Conversations that matter are often difficult. Stone, Patton, and Heen do a good job of explaining what makes a conversation difficult:
“Anytime we feel vulnerable or our self-esteem is implicated, when the issues at stake are important and the outcome uncertain, when we care deeply about what is being discussed or about the people with whom we are discussing it, there is potential for us to experience the conversation as difficult.” Douglas Stone, Bruce Patton, and Sheila Heen, Difficult Conversations, xv.
By God’s grace, however, we can learn to have those difficult conversations through learning from the wisdom of others (like the authors of this book).
In the book Us Versus Us by Andrew Marin, Marin gives a detailed discussion about how the LGBTQ+ movement is not simply a movement outside of the church, but how members of our churches right now are wrestling with this issue in their own lives, particularly high school students in youth groups.
The book is based upon a research study done by the Marin Foundation, and the book is broken up into six chapters, each one based on a striking statistic found from the survey. Two chapters include statistics like: “86% of LGBTQ+s were raised in a faith community from ages 0-18,” and “76% of LGBTQ+ people are open to returning to their religious communities and its practices.” The 2006 study was done with over 1,712 usable surveys of people all across the United States, and it contains multiple open-ended questions to allow for full responses. Most important to this survey, the responses were all anonymous, allowing for honesty without reprimand. Marin discusses each of the six main chapter statistics in great detail, including which particular denominations have the largest number of LGBTQ+ members and how 96% of LGBTQ+ have prayed to God to stop their homosexual desires.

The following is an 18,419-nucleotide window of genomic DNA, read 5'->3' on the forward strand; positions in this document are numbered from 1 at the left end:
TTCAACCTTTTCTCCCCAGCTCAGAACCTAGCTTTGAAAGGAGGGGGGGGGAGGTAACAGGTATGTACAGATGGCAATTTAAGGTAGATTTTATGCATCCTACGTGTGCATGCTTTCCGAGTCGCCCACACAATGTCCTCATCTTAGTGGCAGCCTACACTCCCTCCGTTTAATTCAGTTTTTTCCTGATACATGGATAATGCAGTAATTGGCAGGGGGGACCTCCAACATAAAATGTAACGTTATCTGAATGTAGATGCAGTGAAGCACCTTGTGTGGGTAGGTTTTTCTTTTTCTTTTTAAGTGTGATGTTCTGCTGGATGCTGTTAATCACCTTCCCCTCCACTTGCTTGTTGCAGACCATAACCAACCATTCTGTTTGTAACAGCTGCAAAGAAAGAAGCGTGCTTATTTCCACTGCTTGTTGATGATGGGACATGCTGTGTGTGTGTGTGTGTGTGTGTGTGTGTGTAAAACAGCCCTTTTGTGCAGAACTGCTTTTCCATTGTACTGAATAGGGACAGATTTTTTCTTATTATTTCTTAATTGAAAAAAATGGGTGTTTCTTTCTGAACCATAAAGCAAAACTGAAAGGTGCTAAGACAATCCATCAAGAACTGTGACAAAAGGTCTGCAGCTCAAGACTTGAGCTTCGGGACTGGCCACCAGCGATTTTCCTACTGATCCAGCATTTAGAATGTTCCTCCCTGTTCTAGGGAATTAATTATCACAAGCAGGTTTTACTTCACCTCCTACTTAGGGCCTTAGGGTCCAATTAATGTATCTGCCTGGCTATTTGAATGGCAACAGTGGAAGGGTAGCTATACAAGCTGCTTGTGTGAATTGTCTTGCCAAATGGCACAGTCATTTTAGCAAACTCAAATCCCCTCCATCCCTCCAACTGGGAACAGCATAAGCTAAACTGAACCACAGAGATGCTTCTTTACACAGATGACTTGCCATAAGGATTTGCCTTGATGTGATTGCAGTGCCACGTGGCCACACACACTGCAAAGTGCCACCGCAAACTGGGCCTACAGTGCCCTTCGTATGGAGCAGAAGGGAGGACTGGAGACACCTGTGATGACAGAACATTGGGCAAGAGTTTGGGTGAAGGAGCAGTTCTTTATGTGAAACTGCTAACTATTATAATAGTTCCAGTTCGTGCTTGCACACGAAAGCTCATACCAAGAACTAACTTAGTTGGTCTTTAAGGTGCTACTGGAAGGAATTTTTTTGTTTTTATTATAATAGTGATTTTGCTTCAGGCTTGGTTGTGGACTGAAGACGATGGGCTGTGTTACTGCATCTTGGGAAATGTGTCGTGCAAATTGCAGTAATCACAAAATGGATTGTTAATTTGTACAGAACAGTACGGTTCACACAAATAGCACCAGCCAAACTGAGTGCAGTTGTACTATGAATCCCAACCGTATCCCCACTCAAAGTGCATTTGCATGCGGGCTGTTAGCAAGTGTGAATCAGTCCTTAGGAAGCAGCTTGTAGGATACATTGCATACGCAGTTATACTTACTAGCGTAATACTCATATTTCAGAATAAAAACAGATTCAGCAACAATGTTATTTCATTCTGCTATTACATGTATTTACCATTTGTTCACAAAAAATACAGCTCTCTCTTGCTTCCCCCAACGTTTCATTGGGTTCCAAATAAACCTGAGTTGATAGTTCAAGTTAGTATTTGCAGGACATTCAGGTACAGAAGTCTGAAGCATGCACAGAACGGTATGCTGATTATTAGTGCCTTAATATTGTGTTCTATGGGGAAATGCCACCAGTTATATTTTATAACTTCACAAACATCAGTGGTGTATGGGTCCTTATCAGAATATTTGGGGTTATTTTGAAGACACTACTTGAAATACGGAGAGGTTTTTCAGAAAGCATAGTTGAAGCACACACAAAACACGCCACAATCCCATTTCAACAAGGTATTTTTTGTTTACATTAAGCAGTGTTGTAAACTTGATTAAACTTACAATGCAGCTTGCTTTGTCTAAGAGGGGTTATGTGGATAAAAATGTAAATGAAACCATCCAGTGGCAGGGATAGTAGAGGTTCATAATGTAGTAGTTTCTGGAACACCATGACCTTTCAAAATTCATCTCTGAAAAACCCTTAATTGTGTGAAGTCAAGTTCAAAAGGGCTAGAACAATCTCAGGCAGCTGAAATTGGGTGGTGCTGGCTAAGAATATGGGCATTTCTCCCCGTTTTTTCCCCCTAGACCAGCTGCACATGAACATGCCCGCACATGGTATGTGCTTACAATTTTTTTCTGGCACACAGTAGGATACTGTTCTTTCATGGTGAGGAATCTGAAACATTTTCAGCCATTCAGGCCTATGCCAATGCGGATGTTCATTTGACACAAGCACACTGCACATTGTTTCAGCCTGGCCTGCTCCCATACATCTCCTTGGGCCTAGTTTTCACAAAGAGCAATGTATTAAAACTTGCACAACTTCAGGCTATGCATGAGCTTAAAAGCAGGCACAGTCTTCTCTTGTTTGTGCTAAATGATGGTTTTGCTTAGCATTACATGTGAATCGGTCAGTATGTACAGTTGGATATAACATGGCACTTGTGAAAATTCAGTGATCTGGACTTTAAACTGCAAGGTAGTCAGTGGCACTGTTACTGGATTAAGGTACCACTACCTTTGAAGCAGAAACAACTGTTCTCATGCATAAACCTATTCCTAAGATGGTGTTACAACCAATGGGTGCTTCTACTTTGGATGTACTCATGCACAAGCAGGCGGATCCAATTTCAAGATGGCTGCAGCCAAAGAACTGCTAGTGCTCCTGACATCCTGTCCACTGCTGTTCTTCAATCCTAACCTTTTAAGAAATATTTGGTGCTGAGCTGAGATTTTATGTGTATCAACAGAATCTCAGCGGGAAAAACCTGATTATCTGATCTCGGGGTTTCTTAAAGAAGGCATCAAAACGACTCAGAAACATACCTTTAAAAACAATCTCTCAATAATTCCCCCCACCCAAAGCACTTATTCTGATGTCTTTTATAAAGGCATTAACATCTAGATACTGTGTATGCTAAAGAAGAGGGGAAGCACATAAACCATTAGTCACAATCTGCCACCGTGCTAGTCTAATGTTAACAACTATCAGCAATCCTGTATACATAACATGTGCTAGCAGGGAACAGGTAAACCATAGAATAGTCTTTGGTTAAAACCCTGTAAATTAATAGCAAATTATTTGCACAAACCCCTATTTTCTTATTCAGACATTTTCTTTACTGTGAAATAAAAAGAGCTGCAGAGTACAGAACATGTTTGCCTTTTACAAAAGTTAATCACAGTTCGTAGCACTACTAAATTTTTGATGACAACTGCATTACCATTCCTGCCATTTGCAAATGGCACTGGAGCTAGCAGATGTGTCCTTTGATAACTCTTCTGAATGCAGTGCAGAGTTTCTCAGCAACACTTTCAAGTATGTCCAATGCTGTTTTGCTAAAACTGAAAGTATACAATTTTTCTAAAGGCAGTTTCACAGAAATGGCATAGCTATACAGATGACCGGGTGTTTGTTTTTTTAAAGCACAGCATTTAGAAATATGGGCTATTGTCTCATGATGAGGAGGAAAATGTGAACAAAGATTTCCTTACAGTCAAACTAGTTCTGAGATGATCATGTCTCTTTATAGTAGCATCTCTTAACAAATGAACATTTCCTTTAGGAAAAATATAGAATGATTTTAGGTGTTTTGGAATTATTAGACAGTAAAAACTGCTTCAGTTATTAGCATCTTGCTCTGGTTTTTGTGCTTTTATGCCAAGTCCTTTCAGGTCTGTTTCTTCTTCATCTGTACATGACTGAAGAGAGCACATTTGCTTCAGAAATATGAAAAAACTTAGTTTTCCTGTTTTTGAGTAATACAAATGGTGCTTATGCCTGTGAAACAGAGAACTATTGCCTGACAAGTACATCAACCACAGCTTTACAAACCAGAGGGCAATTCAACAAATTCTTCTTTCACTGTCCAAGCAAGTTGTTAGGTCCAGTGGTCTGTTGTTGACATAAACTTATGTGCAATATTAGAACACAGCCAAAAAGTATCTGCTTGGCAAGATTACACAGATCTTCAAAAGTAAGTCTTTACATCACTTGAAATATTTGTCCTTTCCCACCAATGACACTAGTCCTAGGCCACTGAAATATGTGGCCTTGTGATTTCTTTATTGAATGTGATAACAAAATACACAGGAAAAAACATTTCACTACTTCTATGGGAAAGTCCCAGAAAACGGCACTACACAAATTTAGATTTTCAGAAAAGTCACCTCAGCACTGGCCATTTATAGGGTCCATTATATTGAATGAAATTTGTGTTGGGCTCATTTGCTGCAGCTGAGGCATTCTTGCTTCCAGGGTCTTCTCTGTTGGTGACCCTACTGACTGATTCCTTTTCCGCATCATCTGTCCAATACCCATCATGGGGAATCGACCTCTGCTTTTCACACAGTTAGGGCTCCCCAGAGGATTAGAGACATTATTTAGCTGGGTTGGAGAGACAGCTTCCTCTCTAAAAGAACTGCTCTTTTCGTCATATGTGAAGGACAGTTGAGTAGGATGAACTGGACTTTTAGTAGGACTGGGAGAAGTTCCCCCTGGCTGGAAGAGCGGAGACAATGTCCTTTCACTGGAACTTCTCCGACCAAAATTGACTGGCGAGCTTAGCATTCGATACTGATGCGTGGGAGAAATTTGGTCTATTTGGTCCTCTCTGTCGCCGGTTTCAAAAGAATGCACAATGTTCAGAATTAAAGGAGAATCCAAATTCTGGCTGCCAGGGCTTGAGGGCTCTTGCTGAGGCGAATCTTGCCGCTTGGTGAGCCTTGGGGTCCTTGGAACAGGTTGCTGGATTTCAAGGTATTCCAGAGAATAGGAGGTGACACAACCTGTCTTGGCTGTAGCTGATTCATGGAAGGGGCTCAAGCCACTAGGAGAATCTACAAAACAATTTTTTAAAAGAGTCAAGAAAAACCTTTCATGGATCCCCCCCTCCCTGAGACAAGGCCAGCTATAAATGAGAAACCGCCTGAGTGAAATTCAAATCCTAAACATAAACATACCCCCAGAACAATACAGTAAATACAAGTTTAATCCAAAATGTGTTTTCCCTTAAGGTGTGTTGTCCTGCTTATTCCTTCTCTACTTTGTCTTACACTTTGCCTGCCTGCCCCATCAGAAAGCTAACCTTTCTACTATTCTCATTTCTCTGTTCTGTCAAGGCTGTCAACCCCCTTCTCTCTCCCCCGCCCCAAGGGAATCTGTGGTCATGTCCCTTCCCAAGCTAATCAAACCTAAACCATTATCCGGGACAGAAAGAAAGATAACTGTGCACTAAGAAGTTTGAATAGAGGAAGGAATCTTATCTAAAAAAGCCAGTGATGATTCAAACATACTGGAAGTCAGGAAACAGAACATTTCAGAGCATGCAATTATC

Due to the many thoughtful responses collected from the survey, I conclude that this book should be required reading for high school students and anyone older who is truly interested in listening to their LGBTQ+ peers and wanting to influence others in a way that reflects Christ’s love. This topic will not go away any time soon in our culture, and this book fills an important void in the church about how to better love those who battle homosexuality.
– Andrew D, CEF Emerging Leader 2017-18
Falling Upward: A Spirituality for the Two Halves on Life, Richard Rohr
This book is about two parts of life: the first part of life is when we are climbing, achieving, and performing to get ahead and prove ourselves. The second part of life is only possible once we have struggled, suffered, failed, and “fallen” from the first part of life. It is characterized by responding to the call to let go of past pain and judgments and to learn to hear God’s voice in a deeper way. I particularly value this book and its emphasis on the transformative seasons of life; Falling Upwards pairs well with the more contemporary book Faith Shifts by Kathy Escobar in which she describes the semi-linear process of faith development: fusion, shifting, unraveling, and rebuilding. I recommend this book for anyone at any point along his or her faith journey.